The Covid-19 pandemic brought to fore unprecedented challenges for the entire nation including the Services. The challenges to the Navy were at multiple levels. At the base it was about keeping the service and community safe from the pandemic; however, since the Navy’s entire structure of warfighting and daily functioning depends upon teamwork and camaraderie, which, in turn, is contingent upon physical togetherness and close proximity in a ship, submarine, air station or other units, there were tremendous conceptual challenges as well. Tactile gestures are integral to the Armed Forces—playing games together, a shabaash, a handshake, a shoulder over the arm of a shipmate, a hug, engender bonhomie and team spirit. To move away from those paradigms needed mental and emotional adjustment. And, all of this, at a time when the Navy had to remain in constant state of alertness in view of the volatile border situation, the Galwan incident and other related issues. Simultaneously, considering its resources and organisational strengths, the Navy also hoisted the signal that it had to be at the forefront of fighting the pandemic, assist the national cause wholeheartedly and remain fully committed to contribute in all possible ways.

In the first wave of Covid the Indian Navy launched Operation ‘Samudra Setu’ (Sea Bridge) for the repatriation of our stranded citizens. In this operation, lasting over 55 days, IN Ships Jalashwa, Airavat, Shardul and Magar traversed more than 23,000 km by sea and brought back nearly 4000 citizens. The operation was a herculean task. Given the need for physical distancing, the ships had to create specially demarcated areas for quarantine, clinic and the passengers’ stationing area. Ensuring crew separation from passengers, availability of women staff for female passengers, provision of lodging, boarding, recreation, medical assistance while ensuring strict protocols, cleaning and sanitation of crowded spaces, liaison with host nations, updating documentation, speedy and smooth embarkation and disembarkation, were the many challenges the ships had to cope with and take in stride.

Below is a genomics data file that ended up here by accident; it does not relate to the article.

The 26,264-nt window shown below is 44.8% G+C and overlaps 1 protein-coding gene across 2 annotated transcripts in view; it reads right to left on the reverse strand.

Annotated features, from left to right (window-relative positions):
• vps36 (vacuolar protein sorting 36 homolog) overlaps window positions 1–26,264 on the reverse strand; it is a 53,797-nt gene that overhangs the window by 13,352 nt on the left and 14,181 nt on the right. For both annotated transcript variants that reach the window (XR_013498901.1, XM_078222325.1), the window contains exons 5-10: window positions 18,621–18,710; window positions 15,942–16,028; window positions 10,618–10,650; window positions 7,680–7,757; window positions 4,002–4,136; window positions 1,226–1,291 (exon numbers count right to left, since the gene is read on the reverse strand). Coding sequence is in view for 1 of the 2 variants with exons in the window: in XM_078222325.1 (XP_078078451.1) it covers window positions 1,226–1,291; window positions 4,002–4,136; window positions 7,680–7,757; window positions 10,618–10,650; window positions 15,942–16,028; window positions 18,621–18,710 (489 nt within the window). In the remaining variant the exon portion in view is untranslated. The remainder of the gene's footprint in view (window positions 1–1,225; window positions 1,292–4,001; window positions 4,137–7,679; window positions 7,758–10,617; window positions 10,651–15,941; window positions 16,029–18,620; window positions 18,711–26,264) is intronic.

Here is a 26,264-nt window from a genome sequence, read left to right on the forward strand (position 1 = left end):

Many countries including the Maldives, Mauritius, Madagascar, Comoros and Seychelles had requested India for assistance in dealing with Covid-19 and India responded with ‘Mission Sagar’ which entailed deploying INS Kesari with 600 tons of food to the Maldives while sending medical personnel and medicines to other countries. A special consignment of Ayurvedic medicines was also sent to Mauritius. The mission was significant in highlighting our friendly relations with these countries during trying times. The Navy also contributed in creating small but significant innovations such as the ‘Portable Multi-feed Oxygen Manifold (MOM)’ that enabled one Oxygen Bottle to supply six patients concurrently, development of low cost handheld IR based temperature sensor for undertaking screening of large number of personnel at entry gates, designing high quality PPE kits for mass production and such like.

Fighting the Second Wave

This year we experienced the second wave of Covid-19 and its mutant; a deadlier version killing thousands. Once again, IN joined the nation’s effort to curb the transmission and help those in need. In April this year, when the extraordinary surge of the pandemic put tremendous pressure on the country’s health infrastructure, the Indian Navy launched Operation ‘Samudra Setu 2’ to augment the national mission for meeting medical oxygen requirements. Nine Indian Navy warships from all three Naval Commands were extensively deployed for shipment of Liquid Medical Oxygen (LMO) and associated medical equipment from friendly foreign countries across the expanse of the Indian Ocean Region.